Friday, May 1, 2020

Plague in Shakespeare's Time

In the late sixteenth and early seventeenth centuries, when Shakespeare was writing his plays and living, for the most part, in London, plague was an occasional but expected social evil. At various times from the middle ages through the seventeenth century, the bubonic plague spread from country to country via flea-bearing vermin on ships, and so entered port cities, London being one, and spread from there. Those who could afford it, or had rich friends who owned country manors, fled the town. Those less fortunate "sheltered in place," or didn't, in London, and many caught the "pest." The proportion of fatalities was astronomically higher than any nation is experiencing from Covid-19. In the 1592-93 outbreak, ten percent of the London population died. By comparison, in New York City at the time of this writing, fewer than two-tenths of one percent of the population have died of Covid-19. Not as many people recovered from the plague as now get over Covid, though a lot did, especially as its strain apparently mutated and grew less virulent. People could hope.

There was a second outbreak of plague in London while Shakespeare was there, in 1603, and a milder one in 1605. During none of these plague years did civic authorities outlaw church services, and they rarely interfered with people's shopping, but they did outlaw morally sketchier gatherings in which people pressed

Wednesday, April 1, 2020

Shakespeare, Jonson, and Social Distance

This month, in our time of modern-day plague, I shall not write yet one more claim that Shakespeare wrote King Lear or Macbeth while quarantined for the "pest," as they called it. (He did not.) Instead, I am offering my parody of a poem by Shakespeare's greatest rival, his brilliant contemporary, the playwright and poet Ben Jonson (pictured left of Will), who inhabited the early modern theater world alongside Shakespeareand enjoyed insulting him from his bully pulpit of the stage. All evidence suggests that Jonson and Shakespeare were friends, though they

Sunday, March 1, 2020

Shakespeare and Socialism

Shakespeare wasn't a socialist. He was a businessman. He wrote for money, and invested, and got rich. There is no biographical evidence that he was interested in sharing his wealth, or doing anything but acquiring more of it. He was like everybody else.

Indeed, English Renaissance writers tended only to fantasize about what we would call socialism. In his 1513 Utopia, Thomas More envisions a society in which all property is equally shared, but in real life, he lived in a manor, and expended no effort, in his influential role as Lord Chancellor, to urge laws that might redistribute royal wealth, or the wealth of privileged men like himself. In The Tempest, written nearly a century later, Shakespeare's kindly old nobleman Gonzalo imagines a "commonwealth" where there will be neither riches nor poverty, no commerce or forced labor, and no "sovereignty," but places himself as "king on't," as though "the latter end of his commonwealth forgets the beginning." Renaissance literature is full of ideas about equalizing wealth and eliminating poverty, but the ideas are always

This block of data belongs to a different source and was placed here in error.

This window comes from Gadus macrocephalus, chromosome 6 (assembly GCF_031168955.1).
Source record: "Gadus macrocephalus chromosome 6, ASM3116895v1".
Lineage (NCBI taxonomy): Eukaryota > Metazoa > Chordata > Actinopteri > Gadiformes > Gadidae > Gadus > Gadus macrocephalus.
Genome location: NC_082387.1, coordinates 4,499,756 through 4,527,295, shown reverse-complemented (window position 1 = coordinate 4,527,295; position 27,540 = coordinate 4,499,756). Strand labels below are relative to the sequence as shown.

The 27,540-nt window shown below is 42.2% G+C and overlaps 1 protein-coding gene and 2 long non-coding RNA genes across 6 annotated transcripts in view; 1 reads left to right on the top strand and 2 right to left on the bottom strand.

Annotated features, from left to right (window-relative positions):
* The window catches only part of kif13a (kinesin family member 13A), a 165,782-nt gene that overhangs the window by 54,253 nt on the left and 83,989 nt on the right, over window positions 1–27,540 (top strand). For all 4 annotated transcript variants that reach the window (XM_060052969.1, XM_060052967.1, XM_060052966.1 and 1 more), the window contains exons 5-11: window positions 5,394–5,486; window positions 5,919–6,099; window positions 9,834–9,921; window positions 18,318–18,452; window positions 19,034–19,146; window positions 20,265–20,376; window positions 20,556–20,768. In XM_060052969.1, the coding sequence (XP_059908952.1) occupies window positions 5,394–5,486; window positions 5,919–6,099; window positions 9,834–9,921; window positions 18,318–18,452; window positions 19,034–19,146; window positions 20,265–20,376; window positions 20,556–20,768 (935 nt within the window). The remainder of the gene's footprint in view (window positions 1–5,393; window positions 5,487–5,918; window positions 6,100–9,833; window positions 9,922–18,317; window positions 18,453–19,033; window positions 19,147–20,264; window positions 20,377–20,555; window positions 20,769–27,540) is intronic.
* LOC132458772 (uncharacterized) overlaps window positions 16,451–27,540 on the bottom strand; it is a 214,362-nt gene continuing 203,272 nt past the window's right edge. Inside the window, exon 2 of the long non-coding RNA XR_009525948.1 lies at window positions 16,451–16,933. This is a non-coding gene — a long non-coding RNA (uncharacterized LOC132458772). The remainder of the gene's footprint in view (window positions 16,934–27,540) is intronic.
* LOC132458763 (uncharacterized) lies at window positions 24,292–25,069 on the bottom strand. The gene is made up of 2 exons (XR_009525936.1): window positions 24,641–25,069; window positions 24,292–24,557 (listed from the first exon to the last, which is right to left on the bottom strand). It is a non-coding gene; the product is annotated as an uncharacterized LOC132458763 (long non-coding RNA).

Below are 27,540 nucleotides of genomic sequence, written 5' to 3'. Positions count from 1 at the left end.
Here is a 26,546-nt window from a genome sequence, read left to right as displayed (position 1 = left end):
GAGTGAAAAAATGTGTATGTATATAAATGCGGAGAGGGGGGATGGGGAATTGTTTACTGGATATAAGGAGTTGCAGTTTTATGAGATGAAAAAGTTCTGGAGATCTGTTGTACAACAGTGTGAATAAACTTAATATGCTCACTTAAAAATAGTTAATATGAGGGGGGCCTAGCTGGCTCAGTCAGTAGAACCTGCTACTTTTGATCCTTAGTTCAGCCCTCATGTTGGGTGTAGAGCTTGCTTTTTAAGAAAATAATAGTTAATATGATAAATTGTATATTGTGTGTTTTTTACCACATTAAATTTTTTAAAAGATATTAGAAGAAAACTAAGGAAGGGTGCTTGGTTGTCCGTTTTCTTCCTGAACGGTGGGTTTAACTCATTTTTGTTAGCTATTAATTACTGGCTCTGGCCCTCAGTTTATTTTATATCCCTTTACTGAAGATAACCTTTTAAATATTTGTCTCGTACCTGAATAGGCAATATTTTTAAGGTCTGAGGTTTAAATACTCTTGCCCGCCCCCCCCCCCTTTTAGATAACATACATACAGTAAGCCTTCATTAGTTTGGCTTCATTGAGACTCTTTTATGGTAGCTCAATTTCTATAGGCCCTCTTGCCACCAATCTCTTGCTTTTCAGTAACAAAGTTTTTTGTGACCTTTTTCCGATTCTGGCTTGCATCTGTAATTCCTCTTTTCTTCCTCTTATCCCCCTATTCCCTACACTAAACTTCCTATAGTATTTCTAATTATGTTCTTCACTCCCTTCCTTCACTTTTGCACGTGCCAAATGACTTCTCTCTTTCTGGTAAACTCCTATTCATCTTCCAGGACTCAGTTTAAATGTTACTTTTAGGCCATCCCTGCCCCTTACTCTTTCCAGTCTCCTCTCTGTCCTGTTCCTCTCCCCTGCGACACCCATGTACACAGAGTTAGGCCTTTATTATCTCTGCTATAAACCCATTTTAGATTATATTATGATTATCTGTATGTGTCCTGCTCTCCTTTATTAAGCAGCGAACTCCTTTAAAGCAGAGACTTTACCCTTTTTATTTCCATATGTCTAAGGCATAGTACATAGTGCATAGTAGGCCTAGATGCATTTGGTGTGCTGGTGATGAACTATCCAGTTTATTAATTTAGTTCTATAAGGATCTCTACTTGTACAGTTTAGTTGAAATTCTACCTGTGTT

Saturday, February 1, 2020

Shakespeare in India, India in Shakespeare

A post-colonially-minded colleague of mine once asked to visit my Shakespeare class, and I said, sure! He told my students that the reason Shakespeare was a requirement for their degree was that in the prior century in India, the British Raj had determined that requiring the study of Shakespeare in schools was an effective instrument of cultural indoctrination and control. Cricket was the English national game, and Shakespeare was the English national poet.

All this was true. But it wasn't the whole truth. India was the first geographical locale to require Shakespeare for formal study in English, since Shakespeare was seen as a conduit to the appreciation of what was most admirably English. However, as most people who have read any Shakespeare know, Englishness and Raj aside, Shakespeare is an excellent writer with a lot of fascinating ideas, so requiring him to be studied in any English class, east or west, is not such a bad idea for a whole slew of reasons. In a Shakespeare class, there are more fruitful ways of discussing his poems and plays than by showcasing their dubious history as tools of cultural indoctrination. 

India didn't throw out cricket when they threw out the British, and they didn't throw out Shakespeare. He was too popular. As in other countries, Shakespeare has been used and enjoyed in India in all kinds of interesting ways, suspicious and otherwise. Knowledge of Shakespeare in English served as "cultural capital" for the "upper-class, elite Indians" of nineteenth-century Calcutta, to quote scholar Jyotsna Singh. But Shakespeare has also been translated into numerous Indian languages;

Monday, January 6, 2020

Happy Twelfth Night!

I usually post on the first of the month, but this month I held off for the Feast of the Epiphany. I had no idea what  "epiphany" meant growing up, and learned it as a literary term having to do with James Joyce before I ever knew what a liturgical calendar was (we were "low" Protestants) and before I lived in New Orleans and found out about Kings' Day (on January 6th, the celebration of the arrival of the three kings to visit the baby Jesus). This revelation was the Epiphany. In later years I discovered from the Oxford English Dictionary that my own last name, "Tiffany," originated in slang for "Epiphany," which in England was sometimes called "the Tiffany" (God knows why). And before that, I had learned what was meant by Twelfth Night.